Sweden and Stockholm
Welcome to Sweden and to the Royal Institute of Technology
The decision of getting a new job and moving to a new country, it could be confusing, scary and even trying experience. To minimize the unknown and culture shock, we would like to prepare you and give you a few facts and hints on Sweden, the Swedes and its culture. We will provide you a list of important things you should consider before and after you arrive in Sweden. There are 4 Swedish authorities a prospective foreign visiting researcher/ Professor of KTH has to contact before and after arrival of Sweden.
- Swedish Embassy or Consulate
- The Swedish Migration Board
- Tax Agency
- Social Insurance Agency
The following guide gives you the necessary information and lists the requirements for each authority. Hopefully this will help you to establish a Stockholm or Sweden residence smoothly and speedily.
Sweden is the largest country in Scandinavia with a surface area of 450 000 square kilometers and 9 million inhabitants. Sweden is a parliamentary democracy (the Swedish monarchy is purely constitutional) and it has been a member of The European Union since 1995. However Sweden is not a part of the EMU and therefore you need Swedish kronor (SEK) to go shopping in Sweden.
About one-third of all young people in Sweden go on to higher education at one of the universities and colleges. Education is free of charge at all levels of the compulsory school and higher education. Private schools and colleges are few in number and generally receive government grants.
The country of Sweden is often described in terms of contrasts: innovative modernity and historical tradition, high technology and magnificent natural settings, rationality and beauty, land and water.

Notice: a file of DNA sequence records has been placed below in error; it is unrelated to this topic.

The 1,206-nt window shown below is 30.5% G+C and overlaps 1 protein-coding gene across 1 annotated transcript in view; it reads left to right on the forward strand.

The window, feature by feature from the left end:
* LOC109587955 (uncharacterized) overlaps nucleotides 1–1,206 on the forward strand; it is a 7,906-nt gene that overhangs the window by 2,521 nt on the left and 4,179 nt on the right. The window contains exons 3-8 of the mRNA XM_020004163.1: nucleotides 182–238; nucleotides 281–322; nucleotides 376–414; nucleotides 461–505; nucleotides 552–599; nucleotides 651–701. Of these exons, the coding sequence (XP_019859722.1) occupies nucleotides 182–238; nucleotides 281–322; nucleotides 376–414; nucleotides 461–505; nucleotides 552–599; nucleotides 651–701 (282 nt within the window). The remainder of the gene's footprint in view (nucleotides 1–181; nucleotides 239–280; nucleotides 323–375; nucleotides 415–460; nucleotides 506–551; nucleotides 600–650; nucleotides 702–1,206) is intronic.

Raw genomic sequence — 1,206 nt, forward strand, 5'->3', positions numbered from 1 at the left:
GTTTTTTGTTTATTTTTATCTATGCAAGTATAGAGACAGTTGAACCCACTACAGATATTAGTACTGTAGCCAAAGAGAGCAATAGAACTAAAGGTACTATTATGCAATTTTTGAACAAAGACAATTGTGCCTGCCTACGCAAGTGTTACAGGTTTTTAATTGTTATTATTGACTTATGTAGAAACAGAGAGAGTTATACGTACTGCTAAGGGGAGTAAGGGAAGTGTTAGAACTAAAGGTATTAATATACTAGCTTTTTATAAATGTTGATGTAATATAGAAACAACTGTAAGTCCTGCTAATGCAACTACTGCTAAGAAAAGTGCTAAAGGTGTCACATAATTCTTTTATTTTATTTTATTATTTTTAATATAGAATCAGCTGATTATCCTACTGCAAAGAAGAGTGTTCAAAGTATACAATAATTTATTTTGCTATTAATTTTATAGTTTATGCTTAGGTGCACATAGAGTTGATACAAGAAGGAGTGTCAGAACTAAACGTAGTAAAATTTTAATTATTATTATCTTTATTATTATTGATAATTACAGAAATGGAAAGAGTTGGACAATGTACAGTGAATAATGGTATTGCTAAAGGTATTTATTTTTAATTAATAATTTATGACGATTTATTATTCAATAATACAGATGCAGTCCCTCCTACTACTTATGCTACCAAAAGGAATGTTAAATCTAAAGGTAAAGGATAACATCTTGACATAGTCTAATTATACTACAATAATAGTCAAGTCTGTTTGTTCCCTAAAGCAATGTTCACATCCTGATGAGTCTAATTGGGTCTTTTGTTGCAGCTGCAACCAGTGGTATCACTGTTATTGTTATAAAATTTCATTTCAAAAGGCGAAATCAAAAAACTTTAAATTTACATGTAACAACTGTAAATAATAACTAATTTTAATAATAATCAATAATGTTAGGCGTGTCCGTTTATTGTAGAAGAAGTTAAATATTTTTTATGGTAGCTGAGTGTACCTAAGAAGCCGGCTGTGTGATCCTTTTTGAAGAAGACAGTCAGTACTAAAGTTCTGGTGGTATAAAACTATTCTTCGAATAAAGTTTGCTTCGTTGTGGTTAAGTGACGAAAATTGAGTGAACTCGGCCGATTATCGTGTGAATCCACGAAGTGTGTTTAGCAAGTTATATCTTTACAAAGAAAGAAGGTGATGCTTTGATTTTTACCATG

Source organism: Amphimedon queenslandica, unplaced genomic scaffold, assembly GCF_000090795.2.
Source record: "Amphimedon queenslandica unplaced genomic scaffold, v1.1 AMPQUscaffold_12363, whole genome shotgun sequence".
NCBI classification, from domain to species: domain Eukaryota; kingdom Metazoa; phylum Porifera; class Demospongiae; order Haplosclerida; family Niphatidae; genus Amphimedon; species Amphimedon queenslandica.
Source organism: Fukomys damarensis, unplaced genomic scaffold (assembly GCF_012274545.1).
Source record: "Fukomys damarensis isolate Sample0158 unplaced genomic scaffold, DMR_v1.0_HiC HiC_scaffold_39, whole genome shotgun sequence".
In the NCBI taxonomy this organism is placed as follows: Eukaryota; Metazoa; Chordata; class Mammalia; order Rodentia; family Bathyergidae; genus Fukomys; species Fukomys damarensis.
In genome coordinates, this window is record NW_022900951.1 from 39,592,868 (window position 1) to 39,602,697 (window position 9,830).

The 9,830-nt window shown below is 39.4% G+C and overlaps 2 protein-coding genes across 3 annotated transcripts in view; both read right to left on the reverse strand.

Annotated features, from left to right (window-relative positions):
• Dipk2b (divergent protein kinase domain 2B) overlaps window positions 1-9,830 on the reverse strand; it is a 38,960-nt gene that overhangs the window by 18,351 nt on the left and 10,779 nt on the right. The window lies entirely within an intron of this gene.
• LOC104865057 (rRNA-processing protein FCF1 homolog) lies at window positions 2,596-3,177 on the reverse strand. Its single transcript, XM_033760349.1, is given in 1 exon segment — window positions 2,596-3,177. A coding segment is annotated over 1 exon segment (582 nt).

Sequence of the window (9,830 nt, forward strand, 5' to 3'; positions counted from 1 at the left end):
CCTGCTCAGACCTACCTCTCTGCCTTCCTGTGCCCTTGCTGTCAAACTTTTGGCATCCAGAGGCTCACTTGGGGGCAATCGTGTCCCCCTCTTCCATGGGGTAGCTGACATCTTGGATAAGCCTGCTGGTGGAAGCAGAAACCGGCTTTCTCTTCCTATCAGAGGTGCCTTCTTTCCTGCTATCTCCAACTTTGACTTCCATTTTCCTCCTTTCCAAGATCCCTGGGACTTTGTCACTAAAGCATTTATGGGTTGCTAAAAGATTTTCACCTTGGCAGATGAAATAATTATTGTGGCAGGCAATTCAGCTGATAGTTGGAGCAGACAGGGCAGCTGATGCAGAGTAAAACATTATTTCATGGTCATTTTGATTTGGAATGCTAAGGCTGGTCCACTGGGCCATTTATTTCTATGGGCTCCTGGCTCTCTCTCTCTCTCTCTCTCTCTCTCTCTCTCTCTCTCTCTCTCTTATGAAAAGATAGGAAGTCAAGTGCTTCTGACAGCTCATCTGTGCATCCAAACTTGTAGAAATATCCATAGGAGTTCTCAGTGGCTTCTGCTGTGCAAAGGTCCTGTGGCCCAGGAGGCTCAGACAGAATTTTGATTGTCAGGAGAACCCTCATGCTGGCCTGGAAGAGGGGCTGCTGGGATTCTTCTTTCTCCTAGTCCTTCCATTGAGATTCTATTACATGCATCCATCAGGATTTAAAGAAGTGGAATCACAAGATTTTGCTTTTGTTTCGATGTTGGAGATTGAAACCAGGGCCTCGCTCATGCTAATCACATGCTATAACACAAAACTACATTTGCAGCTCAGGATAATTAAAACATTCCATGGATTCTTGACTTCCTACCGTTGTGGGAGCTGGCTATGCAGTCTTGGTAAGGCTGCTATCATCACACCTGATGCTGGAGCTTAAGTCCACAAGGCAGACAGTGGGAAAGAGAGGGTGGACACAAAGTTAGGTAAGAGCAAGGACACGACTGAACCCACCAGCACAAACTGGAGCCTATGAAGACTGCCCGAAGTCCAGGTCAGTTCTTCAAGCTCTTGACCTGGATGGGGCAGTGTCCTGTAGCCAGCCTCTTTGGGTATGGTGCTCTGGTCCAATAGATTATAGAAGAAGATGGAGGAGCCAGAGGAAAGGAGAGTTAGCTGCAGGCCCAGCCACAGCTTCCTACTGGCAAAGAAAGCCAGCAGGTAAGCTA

Despite these extremes the characteristics of the people is often described by the typical Swedish word "lagom" which literally means "not too much nor too little". Consequently, Swedes are often regarded as quiet and somewhat reserved people who try to avoid conflicts and rarely show their feelings in public.
However, wherever you go, you will probably meet some nice and helpful people who are able to speak English reasonably well and are more than willing to help you along!
Stockholm is the capital of Sweden with some 1.8 million inhabitants. It is located between the lake Mälaren and the Baltic Sea in the middle of the country.
Even if it has a long history – in 2002 the city celebrated its 750 anniversary – Stockholm is an innovative place where new attractions and activities constantly emerge. The city is the heart of Swedish trade and business life. Several of the country's multinational corporations, often based on inventions once made by Swedish engineers, have their headquarters here. Today financial services, IT, and environmental technology are among Stockholm's most prominent industries.
Naturally Stockholm also provides a full range of events within culture and sports. Here you find a multitude of cultural centers, museums and galleries and a countless numbers of indoor and outdoor sports grounds and playing fields.
As the city is spread across a group of islands, one is always near water in Stockholm. This offers spectacular views and outstanding activities, such as fishing right in the centre of the city, sailing in the summer and ice-skating in the winter in the large archipelago outside – often described as a unique natural experience with its more than 24,000 islands, of which only 150 are inhabited around the year.